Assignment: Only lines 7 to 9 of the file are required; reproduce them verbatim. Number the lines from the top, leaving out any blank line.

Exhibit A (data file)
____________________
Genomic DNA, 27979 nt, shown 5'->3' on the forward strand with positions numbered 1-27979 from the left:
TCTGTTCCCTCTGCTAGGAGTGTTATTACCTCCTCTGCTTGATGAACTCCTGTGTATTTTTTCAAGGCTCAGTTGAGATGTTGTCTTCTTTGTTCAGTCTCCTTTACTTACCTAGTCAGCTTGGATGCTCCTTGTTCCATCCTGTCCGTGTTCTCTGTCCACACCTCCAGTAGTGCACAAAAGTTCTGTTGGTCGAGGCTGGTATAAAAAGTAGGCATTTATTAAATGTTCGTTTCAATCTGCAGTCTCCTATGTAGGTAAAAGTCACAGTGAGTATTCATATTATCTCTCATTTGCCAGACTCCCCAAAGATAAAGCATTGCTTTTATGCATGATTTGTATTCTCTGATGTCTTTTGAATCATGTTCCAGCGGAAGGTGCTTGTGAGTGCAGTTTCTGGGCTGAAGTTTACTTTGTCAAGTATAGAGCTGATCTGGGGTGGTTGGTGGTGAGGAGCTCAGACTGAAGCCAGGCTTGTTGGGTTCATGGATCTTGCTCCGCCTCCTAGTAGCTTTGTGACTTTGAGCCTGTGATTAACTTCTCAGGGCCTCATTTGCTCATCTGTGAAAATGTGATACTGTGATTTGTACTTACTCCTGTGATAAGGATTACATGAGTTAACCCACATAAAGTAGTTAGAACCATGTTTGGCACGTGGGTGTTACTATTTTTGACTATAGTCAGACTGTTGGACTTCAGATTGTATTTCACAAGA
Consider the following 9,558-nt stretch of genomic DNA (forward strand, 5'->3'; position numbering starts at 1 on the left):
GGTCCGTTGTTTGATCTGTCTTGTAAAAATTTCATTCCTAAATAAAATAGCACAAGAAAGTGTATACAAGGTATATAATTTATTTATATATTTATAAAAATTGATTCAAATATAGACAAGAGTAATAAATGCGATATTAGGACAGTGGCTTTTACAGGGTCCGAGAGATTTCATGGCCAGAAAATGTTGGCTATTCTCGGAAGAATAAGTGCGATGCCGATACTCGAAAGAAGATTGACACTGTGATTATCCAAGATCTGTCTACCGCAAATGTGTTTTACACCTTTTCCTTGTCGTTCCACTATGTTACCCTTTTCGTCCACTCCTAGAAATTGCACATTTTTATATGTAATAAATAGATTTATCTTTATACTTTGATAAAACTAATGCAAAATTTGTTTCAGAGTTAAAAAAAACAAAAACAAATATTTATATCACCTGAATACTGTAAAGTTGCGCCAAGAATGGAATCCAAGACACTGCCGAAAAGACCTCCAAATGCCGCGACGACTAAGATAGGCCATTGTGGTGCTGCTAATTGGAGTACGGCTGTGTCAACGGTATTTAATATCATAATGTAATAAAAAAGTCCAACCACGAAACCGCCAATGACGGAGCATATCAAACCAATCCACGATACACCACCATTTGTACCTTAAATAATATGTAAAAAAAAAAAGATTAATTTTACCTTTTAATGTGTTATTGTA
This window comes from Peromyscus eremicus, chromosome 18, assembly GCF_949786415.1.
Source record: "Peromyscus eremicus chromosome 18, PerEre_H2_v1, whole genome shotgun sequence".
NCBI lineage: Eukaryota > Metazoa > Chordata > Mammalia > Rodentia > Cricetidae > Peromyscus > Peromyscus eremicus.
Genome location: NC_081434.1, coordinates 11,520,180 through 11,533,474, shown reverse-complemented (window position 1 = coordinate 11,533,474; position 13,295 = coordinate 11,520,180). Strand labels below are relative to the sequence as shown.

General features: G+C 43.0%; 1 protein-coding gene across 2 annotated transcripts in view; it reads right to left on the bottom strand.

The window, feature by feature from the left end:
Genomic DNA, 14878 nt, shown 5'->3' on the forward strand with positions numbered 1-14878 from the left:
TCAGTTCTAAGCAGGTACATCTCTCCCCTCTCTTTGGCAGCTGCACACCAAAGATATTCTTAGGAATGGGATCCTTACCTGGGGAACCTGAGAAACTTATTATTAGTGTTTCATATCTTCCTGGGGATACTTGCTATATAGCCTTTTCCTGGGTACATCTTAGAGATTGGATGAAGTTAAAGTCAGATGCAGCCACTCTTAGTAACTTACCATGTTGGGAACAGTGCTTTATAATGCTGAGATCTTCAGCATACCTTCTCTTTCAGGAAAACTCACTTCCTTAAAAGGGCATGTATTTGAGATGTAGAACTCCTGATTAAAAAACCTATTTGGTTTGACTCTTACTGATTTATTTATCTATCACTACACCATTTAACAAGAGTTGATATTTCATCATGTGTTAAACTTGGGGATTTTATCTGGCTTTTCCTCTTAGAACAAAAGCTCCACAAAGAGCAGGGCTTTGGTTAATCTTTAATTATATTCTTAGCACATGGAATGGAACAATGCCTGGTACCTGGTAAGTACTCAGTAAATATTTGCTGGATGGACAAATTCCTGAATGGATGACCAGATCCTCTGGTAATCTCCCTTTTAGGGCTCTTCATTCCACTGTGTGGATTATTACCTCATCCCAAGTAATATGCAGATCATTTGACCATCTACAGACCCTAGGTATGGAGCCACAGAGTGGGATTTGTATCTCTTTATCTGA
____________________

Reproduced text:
NCBI lineage: Eukaryota > Metazoa > Chordata > Mammalia > Rodentia > Cricetidae > Peromyscus > Peromyscus eremicus.
Genome location: NC_081434.1, coordinates 11,520,180 through 11,533,474, shown reverse-complemented (window position 1 = coordinate 11,533,474; position 13,295 = coordinate 11,520,180). Strand labels below are relative to the sequence as shown.

General features: G+C 43.0%; 1 protein-coding gene across 2 annotated transcripts in view; it reads right to left on the bottom strand.